Publisher: Build Australia Magazine
When the bum fell out of the iron ore price as China’s construction boom slowed, the domestic building and construction sector picked up a good chunk of the slack in the economy.
Luckily for Australia, new housing went close to a quarter of a million starts in 2015 and continued to show real strength in 2016 and into 2017, notably in Victoria and New South Wales. Additions and alterations also continue to bubble along at an annualized rate of about $10 billion.
It is apparent that housing in Australia’s largest cities is in the midst of a revolution. New apartment construction now outstrips traditional detached home starts. Also, it is clear that housing is moving in towards city centers and development hubs. So, it is inwards and upwards, and apartments, not houses, that are key
drivers behind today’s city building boom.
Higher density housing represents a major transition in the way Australians live in cities, with potentially about one million new higher density homes being added to the housing stock in the next three decades through urban renewal and infill in Sydney, Melbourne and Brisbane alone.
A recent feature of the apartment boom is an increasing number of developments showcasing timber mid-rise buildings that are able to take advantage of timber’s dexterity as a building material, as well as its strong environmental credentials. Whether it is timber’s natural aesthetic attributes, engineering properties, durability or carbon sequestering credentials, timber is gaining traction as the building material of the 21st century.
Another compelling benefit of timber construction is its lightness and ease of handling. This is particularly relevant in dense cities, where conditions are frequently restrained and space limited.
Timber can help manage a site better. Sites are quieter, less dirty, less dusty, significantly safer and ‘new generation’ timber buildings can be up in a matter of weeks.
Good news you might think for the domestic timber products industry. However, scratch beneath the surface and – at least on the supply side of the equation – it’s a very different story. No one is establishing new tree plantations, so in the future ongoing domestically-produced softwood timber supplies could be a bit like
Mother Hubbard’s Cupboard.
So, with building and construction buoyant and timber product demand strong, the other side of the ledger shows domestic supply capacity flat-lining at best. Thankfully for the building and the construction sector, imported timber products are, and will continue to fill this widening breach. It is clear that without timber importers doing the heavy lifting house construction targets would not have been achieved and the 26,000 imported timber product-linked jobs, estimated by the Housing Industry Association, the construction, and building sector would be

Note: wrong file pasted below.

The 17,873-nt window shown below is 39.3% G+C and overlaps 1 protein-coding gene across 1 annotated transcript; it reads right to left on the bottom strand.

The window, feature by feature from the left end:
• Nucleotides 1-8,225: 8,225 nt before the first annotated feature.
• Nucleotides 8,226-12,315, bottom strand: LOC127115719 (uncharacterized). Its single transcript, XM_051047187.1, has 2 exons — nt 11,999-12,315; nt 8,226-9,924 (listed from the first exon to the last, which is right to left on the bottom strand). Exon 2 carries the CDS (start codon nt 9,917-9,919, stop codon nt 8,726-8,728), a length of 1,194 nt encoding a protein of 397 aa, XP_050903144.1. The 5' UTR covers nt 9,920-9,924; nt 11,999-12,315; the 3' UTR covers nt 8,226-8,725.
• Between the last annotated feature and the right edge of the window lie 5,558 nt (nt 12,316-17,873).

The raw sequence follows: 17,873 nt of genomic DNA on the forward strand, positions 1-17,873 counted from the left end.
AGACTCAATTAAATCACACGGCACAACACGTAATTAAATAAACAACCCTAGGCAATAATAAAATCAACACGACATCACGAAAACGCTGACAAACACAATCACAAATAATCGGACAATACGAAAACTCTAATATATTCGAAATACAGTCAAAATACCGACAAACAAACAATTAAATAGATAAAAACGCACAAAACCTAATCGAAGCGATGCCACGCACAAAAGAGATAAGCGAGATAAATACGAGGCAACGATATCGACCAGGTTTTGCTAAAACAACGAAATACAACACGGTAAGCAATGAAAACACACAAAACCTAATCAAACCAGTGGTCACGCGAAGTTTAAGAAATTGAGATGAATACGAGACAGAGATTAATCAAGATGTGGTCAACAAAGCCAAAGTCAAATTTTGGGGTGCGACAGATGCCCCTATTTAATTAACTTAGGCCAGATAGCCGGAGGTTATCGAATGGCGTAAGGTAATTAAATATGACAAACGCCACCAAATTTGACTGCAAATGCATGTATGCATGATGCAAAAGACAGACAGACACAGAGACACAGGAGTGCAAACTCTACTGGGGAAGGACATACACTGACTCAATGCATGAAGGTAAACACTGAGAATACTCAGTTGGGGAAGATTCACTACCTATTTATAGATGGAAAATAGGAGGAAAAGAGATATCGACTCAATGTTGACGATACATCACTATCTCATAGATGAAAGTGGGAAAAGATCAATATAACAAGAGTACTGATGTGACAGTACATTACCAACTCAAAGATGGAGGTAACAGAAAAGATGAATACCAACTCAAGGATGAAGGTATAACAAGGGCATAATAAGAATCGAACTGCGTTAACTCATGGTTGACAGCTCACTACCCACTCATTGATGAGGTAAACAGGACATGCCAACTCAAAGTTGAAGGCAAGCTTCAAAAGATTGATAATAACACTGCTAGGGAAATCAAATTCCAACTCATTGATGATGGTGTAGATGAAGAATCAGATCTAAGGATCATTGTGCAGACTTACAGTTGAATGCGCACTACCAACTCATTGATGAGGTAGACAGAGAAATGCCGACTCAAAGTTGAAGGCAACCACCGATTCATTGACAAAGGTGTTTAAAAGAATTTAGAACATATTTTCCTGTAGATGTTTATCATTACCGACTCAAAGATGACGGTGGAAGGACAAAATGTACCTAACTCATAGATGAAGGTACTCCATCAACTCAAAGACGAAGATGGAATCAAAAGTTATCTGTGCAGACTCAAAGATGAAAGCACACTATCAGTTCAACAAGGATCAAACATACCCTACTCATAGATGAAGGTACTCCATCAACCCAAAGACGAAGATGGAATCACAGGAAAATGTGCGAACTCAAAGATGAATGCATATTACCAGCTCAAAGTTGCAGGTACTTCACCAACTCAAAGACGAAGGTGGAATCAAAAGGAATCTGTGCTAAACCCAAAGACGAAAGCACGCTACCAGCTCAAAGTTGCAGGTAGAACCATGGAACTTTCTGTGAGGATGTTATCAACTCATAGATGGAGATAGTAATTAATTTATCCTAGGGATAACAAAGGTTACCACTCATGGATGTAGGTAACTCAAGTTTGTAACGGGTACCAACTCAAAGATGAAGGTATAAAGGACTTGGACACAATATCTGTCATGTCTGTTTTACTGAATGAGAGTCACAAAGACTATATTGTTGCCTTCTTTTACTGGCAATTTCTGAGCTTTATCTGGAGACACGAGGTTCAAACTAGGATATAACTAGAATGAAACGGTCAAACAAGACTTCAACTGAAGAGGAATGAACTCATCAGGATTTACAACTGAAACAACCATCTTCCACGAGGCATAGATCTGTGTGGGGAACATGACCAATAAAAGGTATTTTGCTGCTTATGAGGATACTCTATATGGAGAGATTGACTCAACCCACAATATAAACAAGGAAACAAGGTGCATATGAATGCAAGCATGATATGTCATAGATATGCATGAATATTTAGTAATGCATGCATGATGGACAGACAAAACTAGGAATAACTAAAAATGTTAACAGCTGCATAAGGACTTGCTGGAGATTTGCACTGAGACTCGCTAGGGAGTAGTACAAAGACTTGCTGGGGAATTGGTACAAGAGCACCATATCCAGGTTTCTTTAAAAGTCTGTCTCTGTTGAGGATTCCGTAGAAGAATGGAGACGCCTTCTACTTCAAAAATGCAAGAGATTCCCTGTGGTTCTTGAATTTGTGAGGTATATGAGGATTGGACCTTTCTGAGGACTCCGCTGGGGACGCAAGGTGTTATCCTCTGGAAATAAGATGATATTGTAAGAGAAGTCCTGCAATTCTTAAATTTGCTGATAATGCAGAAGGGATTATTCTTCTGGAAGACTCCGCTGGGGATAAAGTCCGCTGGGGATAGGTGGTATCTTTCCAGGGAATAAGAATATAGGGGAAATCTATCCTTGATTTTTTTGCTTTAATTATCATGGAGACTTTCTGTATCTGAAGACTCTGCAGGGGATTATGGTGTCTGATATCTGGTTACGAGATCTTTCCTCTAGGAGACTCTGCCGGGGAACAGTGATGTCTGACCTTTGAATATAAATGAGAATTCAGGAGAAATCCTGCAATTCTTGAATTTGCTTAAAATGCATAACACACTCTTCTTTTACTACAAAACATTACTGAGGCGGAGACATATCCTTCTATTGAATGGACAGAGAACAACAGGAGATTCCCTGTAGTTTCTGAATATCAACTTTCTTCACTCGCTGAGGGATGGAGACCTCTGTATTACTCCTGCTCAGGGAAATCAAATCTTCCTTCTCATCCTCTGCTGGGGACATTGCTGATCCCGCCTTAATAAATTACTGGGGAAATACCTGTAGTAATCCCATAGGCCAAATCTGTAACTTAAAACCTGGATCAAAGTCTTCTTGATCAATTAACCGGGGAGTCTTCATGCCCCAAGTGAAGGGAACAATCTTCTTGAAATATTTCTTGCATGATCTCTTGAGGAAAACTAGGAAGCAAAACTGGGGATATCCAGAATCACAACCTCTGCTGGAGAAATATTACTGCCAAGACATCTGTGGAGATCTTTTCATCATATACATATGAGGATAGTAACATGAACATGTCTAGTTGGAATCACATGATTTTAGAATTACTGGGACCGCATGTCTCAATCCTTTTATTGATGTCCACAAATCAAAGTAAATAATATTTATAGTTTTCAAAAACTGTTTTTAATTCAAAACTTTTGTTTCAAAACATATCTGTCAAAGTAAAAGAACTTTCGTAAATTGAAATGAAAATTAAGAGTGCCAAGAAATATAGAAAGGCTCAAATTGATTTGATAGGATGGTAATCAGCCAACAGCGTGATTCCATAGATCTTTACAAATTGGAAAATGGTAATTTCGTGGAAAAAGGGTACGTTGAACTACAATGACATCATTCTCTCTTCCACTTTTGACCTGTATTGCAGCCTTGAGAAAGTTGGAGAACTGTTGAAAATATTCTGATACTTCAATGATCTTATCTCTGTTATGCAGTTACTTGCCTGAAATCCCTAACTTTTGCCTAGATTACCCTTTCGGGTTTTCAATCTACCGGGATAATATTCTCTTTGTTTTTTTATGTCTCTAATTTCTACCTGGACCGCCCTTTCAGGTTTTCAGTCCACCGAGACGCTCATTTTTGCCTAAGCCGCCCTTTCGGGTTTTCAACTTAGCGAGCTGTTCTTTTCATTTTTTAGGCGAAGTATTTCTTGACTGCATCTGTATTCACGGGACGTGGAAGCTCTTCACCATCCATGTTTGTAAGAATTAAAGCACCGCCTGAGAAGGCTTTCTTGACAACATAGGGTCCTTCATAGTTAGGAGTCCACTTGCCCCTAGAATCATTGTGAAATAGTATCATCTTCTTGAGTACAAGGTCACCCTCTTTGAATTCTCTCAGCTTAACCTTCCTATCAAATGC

under serious threat.
Further compounding – but in a good way – the present bullish building scene is the innovative, excellent effort of Forest and Wood Products Australia in working to have the National Construction Code (NCC) amended. These amendments, which took effect on 1 May 2016, allow timber buildings to push up to eight stories or 25 meters. This is a stunning outcome for the timber industry that will certainly increase pressure on the supply side. Some mid-rise timber towers have already been erected, others are under construction and a good number are at the design stage.
Architects, developers, designers, engineers, and builders have welcomed changes to the NCC that apply to both traditional timber framing and innovative mass timber systems – such as cross-laminated timber (CLT) which comprises multiple layers of wood glued together at right angles under high pressure to form the large wall, ceiling, and floor panels, and glulam, which is a type of structural engineered wood the product comprising a number of layers of timber bonded together.
By laminating a number of smaller pieces of timber together, a single large, strong, structural component is manufactured from smaller pieces. Glulam is used as vertical columns or horizontal beams, as well as curved, arched shapes. Glulam is readily produced in curved shapes and it is available in a range of species and appearance characteristics. These changes will allow architects to explore and demonstrate the potential of engineered timber, while also increasing the use of traditional timber framing. Ultimately, the code change will mean quicker, more cost effective and environmentally-friendlier construction of residential apartments, office blocks and hotel
The hard reality is that the cross laminated timber, glulam, prefabricated flooring and other advanced engineered timber products that allow the industry to take advantage of the mid-rise building code amendments are not manufactured in Australia. They are imported by Australian Timber Importers Federation company members. No doubt about it, timber product importers are making a major contribution to the building and construction sector, and to the timber product supply chain. Expect to see timber imports continuing to drive the availability of sophisticated engineered wood products that will facilitate both the predicted strengthening of the residential new the housing market and the momentum of mid-rise building construction.
Editor’s note: Australia’s first and sole CLT manufacturing plant will be operational from mid-2017 and is expected to be one of the most technologically advanced plants worldwide. For the first time, projects will be able to use a CLT product that is designed and made in Australia from Australian timber.